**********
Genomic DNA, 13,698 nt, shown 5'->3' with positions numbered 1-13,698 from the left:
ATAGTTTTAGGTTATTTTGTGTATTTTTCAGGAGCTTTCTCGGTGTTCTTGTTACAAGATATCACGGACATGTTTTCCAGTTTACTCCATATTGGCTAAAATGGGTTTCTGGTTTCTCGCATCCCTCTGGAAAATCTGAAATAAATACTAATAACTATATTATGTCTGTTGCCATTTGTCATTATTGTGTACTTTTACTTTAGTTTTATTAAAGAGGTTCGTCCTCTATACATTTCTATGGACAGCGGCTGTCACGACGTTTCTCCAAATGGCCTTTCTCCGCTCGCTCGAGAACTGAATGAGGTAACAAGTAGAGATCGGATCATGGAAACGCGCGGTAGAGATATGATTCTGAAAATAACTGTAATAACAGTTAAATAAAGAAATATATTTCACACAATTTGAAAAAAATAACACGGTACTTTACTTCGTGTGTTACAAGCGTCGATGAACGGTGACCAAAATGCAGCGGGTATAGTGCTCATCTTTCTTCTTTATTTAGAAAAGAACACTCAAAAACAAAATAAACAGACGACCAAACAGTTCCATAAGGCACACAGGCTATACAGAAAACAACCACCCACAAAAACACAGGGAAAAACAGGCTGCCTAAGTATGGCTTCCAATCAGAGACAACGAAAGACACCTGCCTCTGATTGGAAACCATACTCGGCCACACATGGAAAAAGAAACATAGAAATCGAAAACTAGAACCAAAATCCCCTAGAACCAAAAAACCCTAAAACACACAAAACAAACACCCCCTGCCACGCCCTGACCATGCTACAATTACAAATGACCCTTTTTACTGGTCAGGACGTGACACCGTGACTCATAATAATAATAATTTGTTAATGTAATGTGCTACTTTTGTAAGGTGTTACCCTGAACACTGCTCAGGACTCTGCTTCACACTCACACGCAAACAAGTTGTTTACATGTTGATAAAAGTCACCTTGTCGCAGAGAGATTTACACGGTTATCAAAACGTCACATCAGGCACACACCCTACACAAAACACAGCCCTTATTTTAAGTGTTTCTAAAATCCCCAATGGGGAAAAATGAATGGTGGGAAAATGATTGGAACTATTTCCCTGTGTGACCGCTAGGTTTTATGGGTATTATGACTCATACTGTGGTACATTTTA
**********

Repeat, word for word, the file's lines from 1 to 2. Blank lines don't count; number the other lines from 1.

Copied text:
Genomic DNA, 13,698 nt, shown 5'->3' with positions numbered 1-13,698 from the left:
ATAGTTTTAGGTTATTTTGTGTATTTTTCAGGAGCTTTCTCGGTGTTCTTGTTACAAGATATCACGGACATGTTTTCCAGTTTACTCCATATTGGCTAAAATGGGTTTCTGGTTTCTCGCATCCCTCTGGAAAATCTGAAATAAATACTAATAACTATATTATGTCTGTTGCCATTTGTCATTATTGTGTACTTTTACTTTAGTTTTATTAAAGAGGTTCGTCCTCTATACATTTCTATGGACAGCGGCTGTCACGACGTTTCTCCAAATGGCCTTTCTCCGCTCGCTCGAGAACTGAATGAGGTAACAAGTAGAGATCGGATCATGGAAACGCGCGGTAGAGATATGATTCTGAAAATAACTGTAATAACAGTTAAATAAAGAAATATATTTCACACAATTTGAAAAAAATAACACGGTACTTTACTTCGTGTGTTACAAGCGTCGATGAACGGTGACCAAAATGCAGCGGGTATAGTGCTCATCTTTCTTCTTTATTTAGAAAAGAACACTCAAAAACAAAATAAACAGACGACCAAACAGTTCCATAAGGCACACAGGCTATACAGAAAACAACCACCCACAAAAACACAGGGAAAAACAGGCTGCCTAAGTATGGCTTCCAATCAGAGACAACGAAAGACACCTGCCTCTGATTGGAAACCATACTCGGCCACACATGGAAAAAGAAACATAGAAATCGAAAACTAGAACCAAAATCCCCTAGAACCAAAAAACCCTAAAACACACAAAACAAACACCCCCTGCCACGCCCTGACCATGCTACAATTACAAATGACCCTTTTTACTGGTCAGGACGTGACACCGTGACTCATAATAATAATAATTTGTTAATGTAATGTGCTACTTTTGTAAGGTGTTACCCTGAACACTGCTCAGGACTCTGCTTCACACTCACACGCAAACAAGTTGTTTACATGTTGATAAAAGTCACCTTGTCGCAGAGAGATTTACACGGTTATCAAAACGTCACATCAGGCACACACCCTACACAAAACACAGCCCTTATTTTAAGTGTTTCTAAAATCCCCAATGGGGAAAAATGAATGGTGGGAAAATGATTGGAACTATTTCCCTGTGTGACCGCTAGGTTTTATGGGTATTATGACTCATACTGTGGTACATTTTA